fri 30/09/2016

Hearing Voices: Jocelyn Pook | Classical music reviews, news & interviews

Hearing Voices: Jocelyn Pook

The British composer discusses her unsettling, intimate and deeply personal new song cycle

Jocelyn Pook: 'The voices do not dictate the music'Hugo Glendinning

“I am always fascinated by how much is in a voice, by their textures and qualities,” says composer Jocelyn Pook. “They’re like aural photographs of a person and you recognise them instantly.” We are in her studio in north London and Pook flicks through audio-files in her computer to prove the point. Some of the voices she was chosen for their inherent musicality – voices on answerphones rise upwards as questions are asked and intervals are sounded for multi-syllabic words. Pook, an award-winning musician who often uses voices and vocal rhythms – real, sampled and digitally pitchshifted – in her compositions, is fascinated by the creative possibilities that the human voice affords.

But what happens when the voices prove untrustworthy? Hearing Voices, Pook’s extraordinarily intimate new song cycle, which receives its world premiere at the Southbank tomorrow night, tackles that question head on. Commissioned by the BBC Concert Orchestra, Hearing Voices is one of five works relating, loosely, to mental health and psychic productions, within the evening’s H7steria event and the programme works by Sir Peter Maxwell Davies, Schoenberg and an arrangement of a song by the rock group Muse. Scored for orchestra, taped voices and singer Melanie Pappenheim, the mezzo soprano who is a fixture in Pook’s compositions, Hearing Voices is based around an aural sleight of hand: it makes audible the internalised voices that people keep to themselves. Pook’s song cycle is about madness and the experiences of five separate women with hearing voices, but beyond that, it’s specifically about feminine madness and about the arena in which madness is presented and constrained.

The hugely responsive music supports the stories themselves – not necessarily sweetly

What makes Hearing Voices so personal to the composer is that, out of the five real-life women in the song cycle speaking of their experiences of madness, four are known to Pook and two – her great-aunt Phyllis Williams and her mother, Mary Cecil Pook, who died last year – are close relatives. Mary, along with artists Bobby Baker (whom Pook has worked with several times in the past) and Julie McNamara are present in the forms of recorded interviews that Pook conducted with them. There is only one historical character – Agnes Richter, a German seamstress, who was in a state asylum for many years in the early 20th century. While there, Richter made a jacket from the rags of hospital uniforms and it was onto the jacket’s every available surface that she embroidered messages. “It’s covered with text, some of it decipherable, some of it not,” Pook says. While some words attributed to Richter in Hearing Voices are the product of dramaturge Emma Bernard, Pook uses many phrases that are Agnes’ own: "I plunge headlong into disaster” is one of these that Pook has set to music.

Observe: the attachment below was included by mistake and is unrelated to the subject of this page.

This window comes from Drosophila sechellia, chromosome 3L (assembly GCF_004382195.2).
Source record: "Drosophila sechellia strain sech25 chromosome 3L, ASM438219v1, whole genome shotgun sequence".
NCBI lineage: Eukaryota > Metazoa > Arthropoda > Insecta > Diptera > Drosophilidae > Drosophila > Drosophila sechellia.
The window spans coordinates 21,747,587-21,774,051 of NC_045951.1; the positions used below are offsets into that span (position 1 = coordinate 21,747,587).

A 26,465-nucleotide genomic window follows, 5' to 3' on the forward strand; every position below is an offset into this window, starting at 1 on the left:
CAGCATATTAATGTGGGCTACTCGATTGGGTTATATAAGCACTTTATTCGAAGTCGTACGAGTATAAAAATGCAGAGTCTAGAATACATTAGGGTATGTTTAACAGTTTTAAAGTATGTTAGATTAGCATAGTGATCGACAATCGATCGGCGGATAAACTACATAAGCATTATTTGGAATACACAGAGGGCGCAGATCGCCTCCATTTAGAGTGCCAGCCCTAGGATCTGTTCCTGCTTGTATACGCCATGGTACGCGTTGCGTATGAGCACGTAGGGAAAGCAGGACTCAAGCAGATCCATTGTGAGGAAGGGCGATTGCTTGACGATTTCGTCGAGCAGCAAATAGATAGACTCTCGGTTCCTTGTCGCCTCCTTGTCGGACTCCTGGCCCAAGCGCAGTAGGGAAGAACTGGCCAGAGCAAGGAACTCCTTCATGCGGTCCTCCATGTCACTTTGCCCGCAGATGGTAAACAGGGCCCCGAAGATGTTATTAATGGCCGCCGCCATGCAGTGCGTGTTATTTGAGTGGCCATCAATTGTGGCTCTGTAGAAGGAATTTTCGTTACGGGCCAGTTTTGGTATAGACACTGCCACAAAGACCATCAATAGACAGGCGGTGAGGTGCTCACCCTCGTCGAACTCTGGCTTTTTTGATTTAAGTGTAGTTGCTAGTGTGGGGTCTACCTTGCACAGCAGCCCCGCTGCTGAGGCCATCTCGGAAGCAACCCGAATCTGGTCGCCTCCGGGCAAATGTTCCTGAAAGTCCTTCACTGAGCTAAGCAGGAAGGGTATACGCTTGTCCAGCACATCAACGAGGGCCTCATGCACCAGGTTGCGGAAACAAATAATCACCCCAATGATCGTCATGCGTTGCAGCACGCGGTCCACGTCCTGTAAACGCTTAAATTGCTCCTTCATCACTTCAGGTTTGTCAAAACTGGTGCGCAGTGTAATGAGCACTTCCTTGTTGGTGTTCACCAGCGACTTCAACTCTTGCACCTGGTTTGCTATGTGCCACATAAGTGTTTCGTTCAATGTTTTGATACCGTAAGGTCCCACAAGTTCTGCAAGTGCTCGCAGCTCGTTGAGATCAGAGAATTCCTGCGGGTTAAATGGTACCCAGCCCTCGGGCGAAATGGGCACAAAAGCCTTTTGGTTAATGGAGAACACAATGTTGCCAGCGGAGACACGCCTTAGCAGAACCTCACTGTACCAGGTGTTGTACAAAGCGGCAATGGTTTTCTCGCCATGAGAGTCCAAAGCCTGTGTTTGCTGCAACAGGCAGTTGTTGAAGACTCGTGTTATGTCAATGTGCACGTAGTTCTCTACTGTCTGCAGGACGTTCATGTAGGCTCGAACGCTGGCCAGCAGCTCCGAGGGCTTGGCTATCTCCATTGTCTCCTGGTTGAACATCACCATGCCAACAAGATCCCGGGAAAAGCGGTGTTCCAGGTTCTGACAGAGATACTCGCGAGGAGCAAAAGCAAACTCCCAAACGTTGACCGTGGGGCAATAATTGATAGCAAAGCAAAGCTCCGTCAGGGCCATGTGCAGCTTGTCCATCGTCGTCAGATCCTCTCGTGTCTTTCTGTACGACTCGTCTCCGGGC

“The writing interested me greatly, it’s a real theme in mental illness,” Pook says. “I think it’s partly writing in protest and partly writing as the need to make some sense of what is happening to you.” The survival of the jacket is down to its inclusion in the collection of outsider art created by psychiatrist and art historian Hans Prinzhorn; and Pook first came across it in a groundbreaking book, Agnes’s Jacket: A Psychologist’s Search for the Meanings of Madness, by American academic Gail Hornstein. While Hornstein’s account of the jacket and its hidden meanings was certainly a powerful spur to the writing of Hearing Voices, Pook’s inspiration came from of  her own family and great-aunt Phyllis, who was in an institution for 25 years, in particular.

"Phyllis came from a very conventional army family in the Channel Islands,” says Pook, handing me a photograph taken in the 1900s. It shows a young woman surrounded by a family of boys and men. She went to finishing school in Switzerland, moved to Italy between the wars and in the Thirties moved to London. It was there, in a small flat in Notting Hill Gate, that her breakdown began. Phyllis heard voices: at first they were benign. “I ask myself, is it the thought I hear or are they speaking out loud?” she wrote in her diaries, which Pook and her mother received after Phyllis’s death. “There seems to a regular company of people surrounding me all the time so I cannot complain of loneliness,” Phyllis recorded on 24 December 1934. Within days, the tenor of the voices has changed and the writings are becoming agitated. She is called an “accidental woman” and the voices are ordering her to starve herself to death. By 6 January 1935, Phyllis is writing about outcasts, lepers and her “separation from God”. The voices are so loud and incessant she has trouble recording them. Pook says: “I end it with Phyllis with her hands over her ears and singing a hymn to try to block the voices out.”

Out of the five real-life women in the song cycle speaking of their experiences of madness, four are known to Pook

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